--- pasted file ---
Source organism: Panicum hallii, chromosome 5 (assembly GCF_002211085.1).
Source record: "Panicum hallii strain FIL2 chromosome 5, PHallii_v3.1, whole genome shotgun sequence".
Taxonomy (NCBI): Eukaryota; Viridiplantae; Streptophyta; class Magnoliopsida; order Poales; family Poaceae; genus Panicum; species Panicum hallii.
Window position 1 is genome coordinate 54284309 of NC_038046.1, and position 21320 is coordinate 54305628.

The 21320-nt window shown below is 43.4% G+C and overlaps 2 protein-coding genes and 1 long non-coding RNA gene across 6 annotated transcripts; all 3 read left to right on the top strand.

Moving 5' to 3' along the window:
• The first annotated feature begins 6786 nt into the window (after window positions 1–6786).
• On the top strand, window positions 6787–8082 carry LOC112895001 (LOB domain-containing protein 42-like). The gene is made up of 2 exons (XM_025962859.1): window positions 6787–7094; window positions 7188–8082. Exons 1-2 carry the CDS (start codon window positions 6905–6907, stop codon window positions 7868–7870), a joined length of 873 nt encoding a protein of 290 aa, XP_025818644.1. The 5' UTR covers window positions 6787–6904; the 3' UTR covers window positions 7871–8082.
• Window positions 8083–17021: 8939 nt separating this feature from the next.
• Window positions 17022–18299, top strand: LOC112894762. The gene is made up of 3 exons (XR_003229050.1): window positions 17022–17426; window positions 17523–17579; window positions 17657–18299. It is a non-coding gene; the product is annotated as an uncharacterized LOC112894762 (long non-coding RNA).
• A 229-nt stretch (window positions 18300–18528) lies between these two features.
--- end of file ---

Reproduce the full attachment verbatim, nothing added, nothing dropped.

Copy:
Source organism: Panicum hallii, chromosome 5 (assembly GCF_002211085.1).
Source record: "Panicum hallii strain FIL2 chromosome 5, PHallii_v3.1, whole genome shotgun sequence".
Taxonomy (NCBI): Eukaryota; Viridiplantae; Streptophyta; class Magnoliopsida; order Poales; family Poaceae; genus Panicum; species Panicum hallii.
Window position 1 is genome coordinate 54284309 of NC_038046.1, and position 21320 is coordinate 54305628.

The 21320-nt window shown below is 43.4% G+C and overlaps 2 protein-coding genes and 1 long non-coding RNA gene across 6 annotated transcripts; all 3 read left to right on the top strand.

Moving 5' to 3' along the window:
• The first annotated feature begins 6786 nt into the window (after window positions 1–6786).
• On the top strand, window positions 6787–8082 carry LOC112895001 (LOB domain-containing protein 42-like). The gene is made up of 2 exons (XM_025962859.1): window positions 6787–7094; window positions 7188–8082. Exons 1-2 carry the CDS (start codon window positions 6905–6907, stop codon window positions 7868–7870), a joined length of 873 nt encoding a protein of 290 aa, XP_025818644.1. The 5' UTR covers window positions 6787–6904; the 3' UTR covers window positions 7871–8082.
• Window positions 8083–17021: 8939 nt separating this feature from the next.
• Window positions 17022–18299, top strand: LOC112894762. The gene is made up of 3 exons (XR_003229050.1): window positions 17022–17426; window positions 17523–17579; window positions 17657–18299. It is a non-coding gene; the product is annotated as an uncharacterized LOC112894762 (long non-coding RNA).
• A 229-nt stretch (window positions 18300–18528) lies between these two features.